Historical Overview

Treatment of the mentally ill has reflected the attitude of society to mental illness; in turn, those working with the mentally ill have also influenced societal attitudes. The practice of psychiatric nursing, which was developed in the first half of the twentieth century, played a significant part in contemporary understanding of mental illness.

The Provincial Hospital for the Insane was opened at Ponoka, Alberta on July 4, 1911. In the 1921 report by the National Committee for Mental Hygiene, it was stated that, "...while nurses are faithful in their conduct of duties, there is urgent need for the establishment of a training school". In 1931, Dr. Barrager, the Medical Superintendent who had previously worked at Brandon, Manitoba, opened the training school at Ponoka, Alberta. In 1948, a class of 18 graduated from the three-year course at the Provincial Mental Institution at Oliver. The male graduates were known as Certified Attendants; the female graduates as Graduate Mental Nurses. A meeting was held on April 11, 1950, at Ponoka, with representatives from the Alberta Institute Oliver. Mr. Ted James was elected as the first President of the Alberta Psychiatric Nurses Association (APNA) and, on May 1, 1950, the APNA was officially registered under the Societies Act. The Psychiatric Nursing Training Act was passed in 1955 and, in 1963; the new Psychiatric Nurses' Act of Alberta came into being. In that same year, the name of the Association was changed to the Psychiatric Nurses Association of Alberta (PNAA). The 1970's were years of struggle and growth, and included the signing of the Reciprocity Agreement by all four western provincial associations. Concerns about the shortage of nursing staff in Alberta in the early eighties prompted Premier Lougheed to strike the Nursing Manpower Education and Implementation Committee (NMEIC). In the meantime, in 1981 the PNAA Council completed the first draft of the act to govern psychiatric nursing in the Province of Alberta.

The NMEIC Report, presented in March 1983, contained several recommendations regarding mental health nursing among which was that, in ten years time, all mental health care be provided by Registered Nurses who would have additional preparation in this area. Other recommendations included streamlining the psychiatric nursing educational program with that of the RN program. "Bridging" programs to enable RPNs to become RNs were to be expanded and the RPN was noted as a "terminal credential". Following the preparation of several drafts of the Registered Psychiatric Nurses' Act, the Association learned that following the passage of the AARN Nursing Profession Act, further professional statutes would be placed on hold. The government undertook a review of the proliferation of such acts and attempted to draft "umbrella" legislation under which several professions could be regulated. The Health Occupations Act was presented to the PNAA as an option. Although the Association viewed this Act as being unacceptable, lobbying efforts for its own legislation were unsuccessful.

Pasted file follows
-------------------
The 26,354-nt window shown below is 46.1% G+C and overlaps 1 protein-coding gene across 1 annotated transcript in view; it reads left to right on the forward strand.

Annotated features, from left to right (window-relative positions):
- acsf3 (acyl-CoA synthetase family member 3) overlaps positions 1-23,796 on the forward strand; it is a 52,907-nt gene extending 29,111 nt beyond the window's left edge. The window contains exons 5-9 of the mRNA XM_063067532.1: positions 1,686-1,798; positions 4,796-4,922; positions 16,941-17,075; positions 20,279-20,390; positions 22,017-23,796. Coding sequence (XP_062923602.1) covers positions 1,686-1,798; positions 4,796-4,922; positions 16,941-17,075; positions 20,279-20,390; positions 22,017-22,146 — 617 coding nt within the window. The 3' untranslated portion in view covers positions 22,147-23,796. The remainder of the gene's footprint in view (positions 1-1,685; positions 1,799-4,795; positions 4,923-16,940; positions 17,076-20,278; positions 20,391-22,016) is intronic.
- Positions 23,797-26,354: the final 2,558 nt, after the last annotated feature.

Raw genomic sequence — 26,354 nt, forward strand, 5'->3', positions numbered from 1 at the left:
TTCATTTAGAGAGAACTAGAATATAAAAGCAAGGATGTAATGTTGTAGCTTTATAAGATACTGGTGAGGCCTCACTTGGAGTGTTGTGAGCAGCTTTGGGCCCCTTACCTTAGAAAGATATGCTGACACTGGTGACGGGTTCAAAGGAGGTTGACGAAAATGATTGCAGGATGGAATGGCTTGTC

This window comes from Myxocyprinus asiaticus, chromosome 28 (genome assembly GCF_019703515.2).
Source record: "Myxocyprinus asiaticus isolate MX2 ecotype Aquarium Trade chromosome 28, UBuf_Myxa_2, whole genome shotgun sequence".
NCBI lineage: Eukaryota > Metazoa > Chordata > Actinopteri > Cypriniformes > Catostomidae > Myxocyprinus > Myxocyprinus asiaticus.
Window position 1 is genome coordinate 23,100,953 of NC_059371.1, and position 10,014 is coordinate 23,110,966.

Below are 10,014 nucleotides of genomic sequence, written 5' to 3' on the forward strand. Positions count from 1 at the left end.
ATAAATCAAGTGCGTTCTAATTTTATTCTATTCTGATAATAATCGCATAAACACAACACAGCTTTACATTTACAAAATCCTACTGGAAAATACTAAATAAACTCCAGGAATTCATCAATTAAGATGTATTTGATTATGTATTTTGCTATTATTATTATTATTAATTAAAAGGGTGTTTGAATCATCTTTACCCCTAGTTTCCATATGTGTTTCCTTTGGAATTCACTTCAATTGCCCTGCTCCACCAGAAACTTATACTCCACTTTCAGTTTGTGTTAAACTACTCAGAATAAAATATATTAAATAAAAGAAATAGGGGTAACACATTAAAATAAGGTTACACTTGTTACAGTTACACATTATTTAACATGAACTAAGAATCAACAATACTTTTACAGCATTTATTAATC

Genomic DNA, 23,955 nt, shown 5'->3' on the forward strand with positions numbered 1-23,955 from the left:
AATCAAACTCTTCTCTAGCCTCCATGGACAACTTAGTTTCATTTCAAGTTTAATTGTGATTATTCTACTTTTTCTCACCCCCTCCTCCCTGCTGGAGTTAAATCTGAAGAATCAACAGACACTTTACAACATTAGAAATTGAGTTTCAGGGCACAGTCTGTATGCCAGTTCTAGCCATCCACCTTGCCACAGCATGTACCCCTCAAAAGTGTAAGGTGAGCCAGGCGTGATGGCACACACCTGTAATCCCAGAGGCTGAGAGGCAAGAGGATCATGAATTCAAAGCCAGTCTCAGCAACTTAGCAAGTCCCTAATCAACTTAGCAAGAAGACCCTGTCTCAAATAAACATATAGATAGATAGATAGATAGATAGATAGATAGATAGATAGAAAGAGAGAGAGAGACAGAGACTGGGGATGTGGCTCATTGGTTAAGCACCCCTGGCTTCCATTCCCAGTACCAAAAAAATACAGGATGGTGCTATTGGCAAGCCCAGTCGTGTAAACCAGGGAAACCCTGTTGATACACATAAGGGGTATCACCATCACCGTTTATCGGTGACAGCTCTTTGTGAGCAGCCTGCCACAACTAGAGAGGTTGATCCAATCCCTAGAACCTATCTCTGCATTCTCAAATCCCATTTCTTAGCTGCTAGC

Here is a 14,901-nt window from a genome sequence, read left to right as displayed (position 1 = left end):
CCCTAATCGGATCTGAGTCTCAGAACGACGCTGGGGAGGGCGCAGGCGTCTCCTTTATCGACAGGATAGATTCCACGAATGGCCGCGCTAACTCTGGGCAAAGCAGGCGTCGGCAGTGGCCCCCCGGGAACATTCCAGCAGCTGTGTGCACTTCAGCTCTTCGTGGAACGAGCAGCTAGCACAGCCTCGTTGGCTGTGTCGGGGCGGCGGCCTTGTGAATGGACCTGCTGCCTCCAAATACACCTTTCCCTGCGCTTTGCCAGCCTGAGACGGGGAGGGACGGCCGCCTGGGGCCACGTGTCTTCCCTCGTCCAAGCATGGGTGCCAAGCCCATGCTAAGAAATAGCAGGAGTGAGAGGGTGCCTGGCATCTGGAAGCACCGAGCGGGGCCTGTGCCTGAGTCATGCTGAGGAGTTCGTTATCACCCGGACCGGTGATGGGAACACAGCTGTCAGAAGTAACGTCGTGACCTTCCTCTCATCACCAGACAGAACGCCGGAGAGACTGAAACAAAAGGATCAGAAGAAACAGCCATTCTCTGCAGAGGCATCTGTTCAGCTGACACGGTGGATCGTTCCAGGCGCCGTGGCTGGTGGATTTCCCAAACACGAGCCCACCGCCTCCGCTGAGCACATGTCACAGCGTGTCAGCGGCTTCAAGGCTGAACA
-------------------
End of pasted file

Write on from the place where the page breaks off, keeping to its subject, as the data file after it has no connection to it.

The Association was invited to submit proposed amendments to the Health Occupations Act. (now known as the Health Disciplines Act). The proposals submitted by the PNAA were those that had been sought in the "stand-alone" legislation. All recommendations were incorporated.

At the 1985 Annual General Meeting, a motion was passed to seek regulation under the Health Disciplines Act and with the acceptance of the application for regulation, the PNAA Legislative Committee concentrated its efforts on the development of Regulations and Bylaws. January 1, 1988 saw the formal proclamation of the Psychiatric Nurse Regulation to the Health Disciplines Act. The new legislative statute brought the responsibility for the licensing, regulating and discipline of members. In the same year, the title was officially changed to Registered Psychiatric Nurses' Association of Alberta (RPNAA).Note: More in-depth historical information about the RPNAA is available in the booklet, RPNAA 40 Years.

The RPNAA then prepared for proclamation as the profession came under the new Health Professions Act (HPA) which replaced the Health Disciplines Act for RPNs and RMDNs on November 25, 2005. The HPA brings all self-regulating health professions in Alberta under one legislative Act. The HPA establishes a common framework for governance, registration, continuing competence, discipline and restricted activities. This changed the name of the regulatory body for Registered Psychiatric Nurses to the College of Registered Psychiatric Nurses of Alberta (CRPNA).

While the introduction of this new legislation does not significantly change the way RPNs provide care to patients, it does include new regulations and requirements that impact issues such as continuing competence, professional conduct, supervision of students and unregulated workers.